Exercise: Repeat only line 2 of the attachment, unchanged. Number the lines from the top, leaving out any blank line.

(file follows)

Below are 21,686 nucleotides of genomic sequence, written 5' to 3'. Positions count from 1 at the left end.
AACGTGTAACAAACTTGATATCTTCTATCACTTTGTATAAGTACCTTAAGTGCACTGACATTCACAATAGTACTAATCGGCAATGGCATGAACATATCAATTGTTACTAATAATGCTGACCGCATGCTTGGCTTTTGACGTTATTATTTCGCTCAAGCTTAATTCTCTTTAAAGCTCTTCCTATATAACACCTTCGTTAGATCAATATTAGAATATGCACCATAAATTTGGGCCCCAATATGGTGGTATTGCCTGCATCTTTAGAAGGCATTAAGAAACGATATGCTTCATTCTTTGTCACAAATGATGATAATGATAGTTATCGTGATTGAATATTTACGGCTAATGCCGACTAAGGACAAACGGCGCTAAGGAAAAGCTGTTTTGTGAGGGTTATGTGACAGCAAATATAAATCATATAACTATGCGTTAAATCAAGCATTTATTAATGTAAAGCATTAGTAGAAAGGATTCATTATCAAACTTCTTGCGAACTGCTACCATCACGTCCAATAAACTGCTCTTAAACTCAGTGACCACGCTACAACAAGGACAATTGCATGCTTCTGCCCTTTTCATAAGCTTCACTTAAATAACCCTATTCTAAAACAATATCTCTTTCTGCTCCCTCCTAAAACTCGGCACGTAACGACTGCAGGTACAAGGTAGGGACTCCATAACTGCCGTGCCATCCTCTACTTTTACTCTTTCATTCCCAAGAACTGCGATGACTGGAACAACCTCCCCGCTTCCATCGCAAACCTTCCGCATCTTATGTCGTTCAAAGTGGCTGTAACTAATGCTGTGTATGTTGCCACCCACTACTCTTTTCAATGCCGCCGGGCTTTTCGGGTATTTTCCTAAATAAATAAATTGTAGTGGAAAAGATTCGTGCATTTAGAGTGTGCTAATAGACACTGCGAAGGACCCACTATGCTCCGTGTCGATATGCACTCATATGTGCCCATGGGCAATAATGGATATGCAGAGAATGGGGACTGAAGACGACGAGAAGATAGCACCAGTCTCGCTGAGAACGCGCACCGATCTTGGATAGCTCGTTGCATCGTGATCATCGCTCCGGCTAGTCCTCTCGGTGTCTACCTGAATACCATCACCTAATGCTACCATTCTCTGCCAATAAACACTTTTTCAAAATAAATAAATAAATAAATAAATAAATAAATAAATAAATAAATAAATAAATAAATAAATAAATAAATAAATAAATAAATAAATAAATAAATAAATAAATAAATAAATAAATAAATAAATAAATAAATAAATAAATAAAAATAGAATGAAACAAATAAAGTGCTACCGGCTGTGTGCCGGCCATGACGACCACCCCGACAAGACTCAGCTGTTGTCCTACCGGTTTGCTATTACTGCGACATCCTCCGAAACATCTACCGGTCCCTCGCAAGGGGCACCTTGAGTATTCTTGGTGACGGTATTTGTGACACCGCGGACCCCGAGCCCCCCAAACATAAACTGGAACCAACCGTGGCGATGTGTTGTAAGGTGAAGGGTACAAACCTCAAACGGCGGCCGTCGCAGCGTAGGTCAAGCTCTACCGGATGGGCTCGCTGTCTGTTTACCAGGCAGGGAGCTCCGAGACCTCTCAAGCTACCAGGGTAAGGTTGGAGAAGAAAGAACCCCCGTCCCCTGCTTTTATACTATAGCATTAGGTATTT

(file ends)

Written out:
AACGTGTAACAAACTTGATATCTTCTATCACTTTGTATAAGTACCTTAAGTGCACTGACATTCACAATAGTACTAATCGGCAATGGCATGAACATATCAATTGTTACTAATAATGCTGACCGCATGCTTGGCTTTTGACGTTATTATTTCGCTCAAGCTTAATTCTCTTTAAAGCTCTTCCTATATAACACCTTCGTTAGATCAATATTAGAATATGCACCATAAATTTGGGCCCCAATATGGTGGTATTGCCTGCATCTTTAGAAGGCATTAAGAAACGATATGCTTCATTCTTTGTCACAAATGATGATAATGATAGTTATCGTGATTGAATATTTACGGCTAATGCCGACTAAGGACAAACGGCGCTAAGGAAAAGCTGTTTTGTGAGGGTTATGTGACAGCAAATATAAATCATATAACTATGCGTTAAATCAAGCATTTATTAATGTAAAGCATTAGTAGAAAGGATTCATTATCAAACTTCTTGCGAACTGCTACCATCACGTCCAATAAACTGCTCTTAAACTCAGTGACCACGCTACAACAAGGACAATTGCATGCTTCTGCCCTTTTCATAAGCTTCACTTAAATAACCCTATTCTAAAACAATATCTCTTTCTGCTCCCTCCTAAAACTCGGCACGTAACGACTGCAGGTACAAGGTAGGGACTCCATAACTGCCGTGCCATCCTCTACTTTTACTCTTTCATTCCCAAGAACTGCGATGACTGGAACAACCTCCCCGCTTCCATCGCAAACCTTCCGCATCTTATGTCGTTCAAAGTGGCTGTAACTAATGCTGTGTATGTTGCCACCCACTACTCTTTTCAATGCCGCCGGGCTTTTCGGGTATTTTCCTAAATAAATAAATTGTAGTGGAAAAGATTCGTGCATTTAGAGTGTGCTAATAGACACTGCGAAGGACCCACTATGCTCCGTGTCGATATGCACTCATATGTGCCCATGGGCAATAATGGATATGCAGAGAATGGGGACTGAAGACGACGAGAAGATAGCACCAGTCTCGCTGAGAACGCGCACCGATCTTGGATAGCTCGTTGCATCGTGATCATCGCTCCGGCTAGTCCTCTCGGTGTCTACCTGAATACCATCACCTAATGCTACCATTCTCTGCCAATAAACACTTTTTCAAAATAAATAAATAAATAAATAAATAAATAAATAAATAAATAAATAAATAAATAAATAAATAAATAAATAAATAAATAAATAAATAAATAAATAAATAAATAAATAAATAAATAAATAAATAAATAAATAAATAAATAAAAATAGAATGAAACAAATAAAGTGCTACCGGCTGTGTGCCGGCCATGACGACCACCCCGACAAGACTCAGCTGTTGTCCTACCGGTTTGCTATTACTGCGACATCCTCCGAAACATCTACCGGTCCCTCGCAAGGGGCACCTTGAGTATTCTTGGTGACGGTATTTGTGACACCGCGGACCCCGAGCCCCCCAAACATAAACTGGAACCAACCGTGGCGATGTGTTGTAAGGTGAAGGGTACAAACCTCAAACGGCGGCCGTCGCAGCGTAGGTCAAGCTCTACCGGATGGGCTCGCTGTCTGTTTACCAGGCAGGGAGCTCCGAGACCTCTCAAGCTACCAGGGTAAGGTTGGAGAAGAAAGAACCCCCGTCCCCTGCTTTTATACTATAGCATTAGGTATTT